VW global agencies to be replaced by regional ‘powerhouses’

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Volkswagen has begun a global agency overhaul because it seeks “greater brand consistency”, and has “too many” agencies, says Berlin-based chief marketing officer Jochen Sengpiehl.

The company now plans to set up a series of regional powerhouses as part of a new long-term marketing strategy, Sengpiehl advised yesterday, at a press conference in Berlin.

Each “powerhouse” will bring together resources from multiple agencies to work together in a single location, he said. They are expected to be responsible for creative, digital, social, PR and media.

Sengpiehl said that each of the five units would be composed of teams from a single holding company – but it is not necessarily looking for the same one to run all five. Four of the powerhouses will be responsible for top-level strategic output in North America, Latin America, Asia and the Rest of the World respectively, though in each region the brand will continue to work with local agencies for some work, mostly dealership and point-of-sale marketing.

Europe, where Sengpiehl said the individual markets were most similar, will operate differently, with the powerhouse acting as the sole creator of marketing assets – while, as the global HQ, it will also provide strategic guidance to the other regions (read NZ).

Although VW is headquartered in Wolfsburg, Germany, Sengpiehl said a decision on where to base the European powerhouse had not been made – and London was one possibility, along with “other capital cities”.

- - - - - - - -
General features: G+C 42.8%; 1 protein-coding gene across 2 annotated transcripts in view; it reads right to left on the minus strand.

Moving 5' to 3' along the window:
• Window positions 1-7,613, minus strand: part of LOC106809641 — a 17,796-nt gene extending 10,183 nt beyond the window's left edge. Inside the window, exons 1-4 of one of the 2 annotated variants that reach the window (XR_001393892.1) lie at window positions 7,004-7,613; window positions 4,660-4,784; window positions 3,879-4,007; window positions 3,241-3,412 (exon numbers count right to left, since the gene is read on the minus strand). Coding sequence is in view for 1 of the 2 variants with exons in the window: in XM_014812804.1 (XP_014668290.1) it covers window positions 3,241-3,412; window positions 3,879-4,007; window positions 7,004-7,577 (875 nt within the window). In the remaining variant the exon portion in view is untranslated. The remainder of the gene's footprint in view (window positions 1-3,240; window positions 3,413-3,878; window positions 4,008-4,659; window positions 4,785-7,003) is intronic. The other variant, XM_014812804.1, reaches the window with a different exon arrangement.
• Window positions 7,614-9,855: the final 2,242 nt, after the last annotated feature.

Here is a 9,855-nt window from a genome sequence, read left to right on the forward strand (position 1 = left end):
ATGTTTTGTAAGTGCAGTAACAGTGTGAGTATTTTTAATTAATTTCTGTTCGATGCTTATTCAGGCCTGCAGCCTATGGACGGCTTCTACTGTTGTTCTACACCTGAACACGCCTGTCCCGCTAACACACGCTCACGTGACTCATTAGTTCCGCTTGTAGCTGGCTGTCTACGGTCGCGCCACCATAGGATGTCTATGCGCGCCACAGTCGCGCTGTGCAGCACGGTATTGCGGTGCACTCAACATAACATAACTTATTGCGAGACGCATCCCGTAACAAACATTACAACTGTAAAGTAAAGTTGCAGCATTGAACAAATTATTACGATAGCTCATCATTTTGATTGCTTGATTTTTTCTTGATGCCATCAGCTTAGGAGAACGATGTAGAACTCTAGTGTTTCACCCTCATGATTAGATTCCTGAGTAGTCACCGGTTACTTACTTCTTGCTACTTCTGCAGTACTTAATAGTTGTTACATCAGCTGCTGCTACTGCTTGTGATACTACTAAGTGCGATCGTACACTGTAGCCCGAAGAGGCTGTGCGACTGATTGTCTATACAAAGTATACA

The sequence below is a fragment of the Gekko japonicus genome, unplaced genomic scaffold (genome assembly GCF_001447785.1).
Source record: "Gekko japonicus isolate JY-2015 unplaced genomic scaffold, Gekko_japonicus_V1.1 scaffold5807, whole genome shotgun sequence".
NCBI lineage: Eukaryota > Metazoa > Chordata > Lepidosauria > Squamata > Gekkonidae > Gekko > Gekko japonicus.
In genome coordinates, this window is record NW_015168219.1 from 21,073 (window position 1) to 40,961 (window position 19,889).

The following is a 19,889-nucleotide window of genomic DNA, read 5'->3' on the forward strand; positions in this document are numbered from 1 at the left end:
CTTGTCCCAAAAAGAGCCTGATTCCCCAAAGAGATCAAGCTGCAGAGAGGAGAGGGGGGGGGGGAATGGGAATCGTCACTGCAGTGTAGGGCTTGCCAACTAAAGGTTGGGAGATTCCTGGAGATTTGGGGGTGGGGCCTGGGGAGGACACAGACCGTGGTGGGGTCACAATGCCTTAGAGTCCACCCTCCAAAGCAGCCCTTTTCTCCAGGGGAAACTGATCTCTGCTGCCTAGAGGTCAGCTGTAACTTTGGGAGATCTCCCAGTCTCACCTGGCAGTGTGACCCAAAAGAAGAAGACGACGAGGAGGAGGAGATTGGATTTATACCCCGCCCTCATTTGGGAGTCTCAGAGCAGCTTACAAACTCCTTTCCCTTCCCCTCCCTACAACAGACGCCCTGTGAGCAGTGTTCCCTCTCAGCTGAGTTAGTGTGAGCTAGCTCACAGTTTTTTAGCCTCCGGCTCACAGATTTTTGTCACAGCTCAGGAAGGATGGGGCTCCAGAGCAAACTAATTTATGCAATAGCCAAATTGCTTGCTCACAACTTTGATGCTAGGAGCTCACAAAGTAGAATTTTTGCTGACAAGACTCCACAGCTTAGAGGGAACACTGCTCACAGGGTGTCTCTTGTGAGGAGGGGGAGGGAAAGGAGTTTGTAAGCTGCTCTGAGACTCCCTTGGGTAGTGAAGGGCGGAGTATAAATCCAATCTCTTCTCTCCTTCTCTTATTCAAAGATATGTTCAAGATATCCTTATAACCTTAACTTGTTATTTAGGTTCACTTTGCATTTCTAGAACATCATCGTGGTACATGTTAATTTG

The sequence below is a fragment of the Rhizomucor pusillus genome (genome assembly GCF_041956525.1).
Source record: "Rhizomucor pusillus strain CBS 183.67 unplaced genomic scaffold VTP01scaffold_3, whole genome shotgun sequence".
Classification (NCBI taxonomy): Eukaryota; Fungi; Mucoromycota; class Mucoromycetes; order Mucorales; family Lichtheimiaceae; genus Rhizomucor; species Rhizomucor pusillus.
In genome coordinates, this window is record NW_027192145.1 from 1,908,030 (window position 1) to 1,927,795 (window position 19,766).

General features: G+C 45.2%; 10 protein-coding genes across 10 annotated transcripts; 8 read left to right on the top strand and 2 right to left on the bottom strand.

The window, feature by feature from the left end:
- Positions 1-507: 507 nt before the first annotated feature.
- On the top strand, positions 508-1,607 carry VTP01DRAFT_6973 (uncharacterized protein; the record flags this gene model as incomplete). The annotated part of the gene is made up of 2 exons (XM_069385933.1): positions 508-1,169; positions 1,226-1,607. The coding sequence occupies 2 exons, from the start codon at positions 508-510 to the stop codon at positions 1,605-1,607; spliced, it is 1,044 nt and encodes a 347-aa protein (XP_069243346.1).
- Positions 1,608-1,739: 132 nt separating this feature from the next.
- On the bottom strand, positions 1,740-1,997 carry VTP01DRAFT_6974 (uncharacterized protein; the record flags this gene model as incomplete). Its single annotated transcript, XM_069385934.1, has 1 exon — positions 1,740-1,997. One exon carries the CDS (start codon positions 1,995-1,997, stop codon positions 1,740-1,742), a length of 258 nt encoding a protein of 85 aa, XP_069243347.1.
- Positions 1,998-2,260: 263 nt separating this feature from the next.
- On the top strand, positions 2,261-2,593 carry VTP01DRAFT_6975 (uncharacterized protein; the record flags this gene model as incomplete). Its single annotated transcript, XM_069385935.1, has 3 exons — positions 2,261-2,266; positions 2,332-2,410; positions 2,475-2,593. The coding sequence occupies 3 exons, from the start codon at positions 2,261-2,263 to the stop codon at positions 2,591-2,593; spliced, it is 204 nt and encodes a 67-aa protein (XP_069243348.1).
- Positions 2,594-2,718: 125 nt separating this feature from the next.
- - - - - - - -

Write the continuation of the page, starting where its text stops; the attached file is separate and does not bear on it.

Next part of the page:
“Although VW is headquartered in Wolfsburg, Germany, a decision on where to base the European ‘powerhouse’ had not been made – and London was one possibility.”

Audi not included
The new structure applies only to Volkswagen passenger vehicles and will not affect VW Group’s other brands, which include Audi and Skoda, or VW commercial vehicles.

Sengpiehl said the decision to rationalise marketing services in regional operations was a result of the increasing number of products and services the brand was launching, and the corresponding increase in marketing output.

This includes the ID range, a new line of electric vehicles, which are going into production in the next two years. He said VW used too many agencies and production companies and wanted to change this – echoing moves by Procter & Gamble and Unilever to reduce the number of agencies they work with.

“We want to improve our brand visibility and our consistency,” e said. “So we are moving in a direction of making central campaigns. That means of course we collaborate very closely with our European markets, but at the end someone needs to make a decision and produce all these assets.

“In the past we have had a couple of videos, a couple of assets, and now we have masses of content. This is something that no one [market] individually can afford.”

No firm timeline has been announced for creating the powerhouses, but Sengpiehl said he wants the process to be complete by the end of 2018.

VW currently works with agencies including Adam & Eve/DDB and its sister shop, DDB Berlin, which have in the past collaborated on campaigns for the brand.

FCB NZ still in the frame
In NZ, VW advertising is handled out of FCB – but it far too early to say what the outcome may be in NZ. And Sengpiehl did not mention Godzone once at his press conference (neither did he bring Australia into the conversation).

Sengpiehl said that regardless of which companies won the business of supplying VW’s five regional hubs, it would continue to work with Omnicom Media Group’s PHD, which won Volkswagen Group’s £2bn global media account in 2016.

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